UntitledLately, it’s rare to hear the words ‘medical’ and ‘experimental’ without 3D technology being included as well. A range of different 3D imaging techniques, along with 3D printing, are currently responsible for a massive expansion in the toolset of medical professionals around the world–allowing them to not only add to the quality of life for many, but sometimes preserve it as well.

The never-ending push to prevent and ‘cure’ cancer involves an enormous number of scientists always looking toward using the latest in groundbreaking technology. Pushing the limits to find better treatments, better ways to research, and always reaching toward finding a way to beat the dreaded disease means employing many new methods. Now, the world’s largest database for cancer drug discovery has some new additions in the form of 3D structures, which are leading to new ways in studying tumor cells.

F1.mediumcanSAR is an enormous database–and an invaluable resource being used around the world by scientists and medical professionals. The database was created in 2011 by researchers in London. Beginning with 1.7 billion experimental measurements, canSAR has continued to grow and assist researchers as they attempt to figure out exactly how cancer cells behave–and how to stop them.

A recent paper, ‘canSAR: an updated cancer research and drug discovery knowledgebase,’ by Joseph E. Tym, Costas Mitsopoulos, Elizabeth A. Coker, Parisa Razaz, Amanda C. Schierz, Albert A. Antolin, and Bissan Al-Lazikani, works to examine important new enhancements to the database, including:

  • New data
  • Improved search and browsing capabilities
  • New disease and cancer cell line summaries
  • New and enhanced batch analysis tools

The authors state that canSAR is indeed the most comprehensive ‘druggability assessment resource containing multidisciplinary druggability assessments for the majority of the human proteome’ available in the world, and encompasses a comprehensive architecture for linking all types of data within its base.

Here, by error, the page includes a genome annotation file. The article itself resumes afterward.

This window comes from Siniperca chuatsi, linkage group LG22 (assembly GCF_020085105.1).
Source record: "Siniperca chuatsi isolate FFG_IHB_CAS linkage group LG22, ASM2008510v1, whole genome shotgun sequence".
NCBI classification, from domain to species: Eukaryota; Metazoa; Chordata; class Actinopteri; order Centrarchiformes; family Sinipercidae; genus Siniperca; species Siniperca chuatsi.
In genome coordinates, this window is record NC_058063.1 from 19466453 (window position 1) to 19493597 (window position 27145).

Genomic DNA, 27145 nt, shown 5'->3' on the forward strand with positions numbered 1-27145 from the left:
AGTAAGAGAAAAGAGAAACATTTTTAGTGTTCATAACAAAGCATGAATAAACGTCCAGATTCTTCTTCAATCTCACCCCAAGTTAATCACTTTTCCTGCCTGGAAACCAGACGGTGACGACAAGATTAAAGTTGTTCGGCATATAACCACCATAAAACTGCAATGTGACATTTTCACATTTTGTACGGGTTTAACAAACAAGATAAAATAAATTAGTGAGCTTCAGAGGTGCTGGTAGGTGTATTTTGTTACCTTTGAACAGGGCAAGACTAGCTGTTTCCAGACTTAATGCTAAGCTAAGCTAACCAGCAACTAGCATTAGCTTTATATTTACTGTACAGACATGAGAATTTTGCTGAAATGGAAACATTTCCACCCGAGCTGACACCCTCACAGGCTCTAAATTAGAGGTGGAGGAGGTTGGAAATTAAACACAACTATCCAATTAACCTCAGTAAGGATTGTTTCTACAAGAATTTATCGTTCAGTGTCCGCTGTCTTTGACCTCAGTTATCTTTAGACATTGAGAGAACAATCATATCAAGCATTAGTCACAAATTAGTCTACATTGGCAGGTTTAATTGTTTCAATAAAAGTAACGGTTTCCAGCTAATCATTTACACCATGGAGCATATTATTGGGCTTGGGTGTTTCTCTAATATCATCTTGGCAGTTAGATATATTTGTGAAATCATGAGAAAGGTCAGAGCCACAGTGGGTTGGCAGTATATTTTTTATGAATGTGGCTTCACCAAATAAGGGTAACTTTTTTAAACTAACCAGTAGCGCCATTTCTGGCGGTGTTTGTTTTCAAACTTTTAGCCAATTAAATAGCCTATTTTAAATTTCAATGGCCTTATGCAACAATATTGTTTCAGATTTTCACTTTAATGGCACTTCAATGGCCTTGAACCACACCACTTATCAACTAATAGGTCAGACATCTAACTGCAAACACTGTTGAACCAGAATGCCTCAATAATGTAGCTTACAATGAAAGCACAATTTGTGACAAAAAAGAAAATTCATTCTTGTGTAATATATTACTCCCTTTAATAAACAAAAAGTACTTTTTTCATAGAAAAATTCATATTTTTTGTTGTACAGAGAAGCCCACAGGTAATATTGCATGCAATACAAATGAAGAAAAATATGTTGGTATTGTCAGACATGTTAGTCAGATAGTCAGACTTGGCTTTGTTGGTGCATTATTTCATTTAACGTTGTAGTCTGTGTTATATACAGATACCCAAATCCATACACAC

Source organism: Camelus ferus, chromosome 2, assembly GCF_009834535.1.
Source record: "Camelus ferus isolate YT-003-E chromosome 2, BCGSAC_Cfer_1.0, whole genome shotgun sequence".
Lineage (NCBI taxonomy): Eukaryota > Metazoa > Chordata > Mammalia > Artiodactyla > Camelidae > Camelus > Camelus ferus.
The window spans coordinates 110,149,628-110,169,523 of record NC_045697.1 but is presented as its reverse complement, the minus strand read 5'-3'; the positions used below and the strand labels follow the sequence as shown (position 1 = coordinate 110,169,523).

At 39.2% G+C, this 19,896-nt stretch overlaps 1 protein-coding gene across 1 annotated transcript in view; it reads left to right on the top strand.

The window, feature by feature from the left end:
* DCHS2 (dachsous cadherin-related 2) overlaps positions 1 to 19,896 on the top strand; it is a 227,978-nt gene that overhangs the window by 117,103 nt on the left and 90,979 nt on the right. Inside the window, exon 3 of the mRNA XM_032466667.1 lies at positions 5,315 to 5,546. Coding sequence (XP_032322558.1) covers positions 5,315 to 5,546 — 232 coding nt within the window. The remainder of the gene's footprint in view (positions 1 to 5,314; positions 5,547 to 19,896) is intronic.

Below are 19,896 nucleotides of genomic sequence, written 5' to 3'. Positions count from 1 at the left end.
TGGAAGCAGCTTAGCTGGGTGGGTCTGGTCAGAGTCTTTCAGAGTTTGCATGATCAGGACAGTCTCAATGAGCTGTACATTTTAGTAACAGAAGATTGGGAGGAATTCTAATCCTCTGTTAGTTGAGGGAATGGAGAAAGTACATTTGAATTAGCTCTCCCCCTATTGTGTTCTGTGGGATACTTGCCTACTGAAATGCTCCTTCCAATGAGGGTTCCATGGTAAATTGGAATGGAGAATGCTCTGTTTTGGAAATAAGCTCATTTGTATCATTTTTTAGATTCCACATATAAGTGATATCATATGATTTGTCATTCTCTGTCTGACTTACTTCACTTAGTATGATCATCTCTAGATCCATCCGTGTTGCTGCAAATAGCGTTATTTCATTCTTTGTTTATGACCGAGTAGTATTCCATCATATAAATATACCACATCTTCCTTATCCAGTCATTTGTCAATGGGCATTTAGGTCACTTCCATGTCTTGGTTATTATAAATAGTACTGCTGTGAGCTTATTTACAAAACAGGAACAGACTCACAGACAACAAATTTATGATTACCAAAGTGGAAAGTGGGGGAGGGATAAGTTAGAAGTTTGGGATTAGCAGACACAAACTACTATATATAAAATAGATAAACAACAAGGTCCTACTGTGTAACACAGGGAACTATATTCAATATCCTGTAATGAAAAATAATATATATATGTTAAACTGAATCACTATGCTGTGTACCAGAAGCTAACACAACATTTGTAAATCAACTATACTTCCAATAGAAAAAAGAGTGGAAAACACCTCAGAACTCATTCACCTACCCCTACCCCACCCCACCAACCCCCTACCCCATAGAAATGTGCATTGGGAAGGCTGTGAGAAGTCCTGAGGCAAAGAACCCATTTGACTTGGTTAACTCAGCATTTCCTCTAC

According to the paper, a new and refined canSAR Target Synopsis provides a wide range of data including functional data, protein families, 3D structure, chemical bioactivities and pharmacological data, genetic and gene transcriptional alterations, and pharmacologically annotated protein interaction networks and other data.

“Our database is constantly growing with information and is the largest of its kind — with more than 140,000 users from over 175 countries, and we regularly develop new artificial intelligence technologies that help scientists make predictions and design experiments,” said Dr. Bissan Al-Lazikani, team leader in computational biology at the Institute of Cancer Research, London, and leader of the Cancer Research UK-funded team that developed canSAR. “Our aim is that cancer scientists will be armed with the data they need to carry out life-saving research into the most exciting drugs of the future.”

“Scientists need to find all the information there is about a faulty gene or protein to understand whether a new drug might work. These data are vast and scattered, but the canSAR database brings them together and adds value by identifying hidden links and presenting the key information easily.”

Pancreatic cancer cellsThe addition of 3D structures will allow researchers to forge even further in producing new cancer treatments. The database has a new version which will use AI for seeking out new drugs to block cancer-causing molecules as they intercept areas within tumor cells.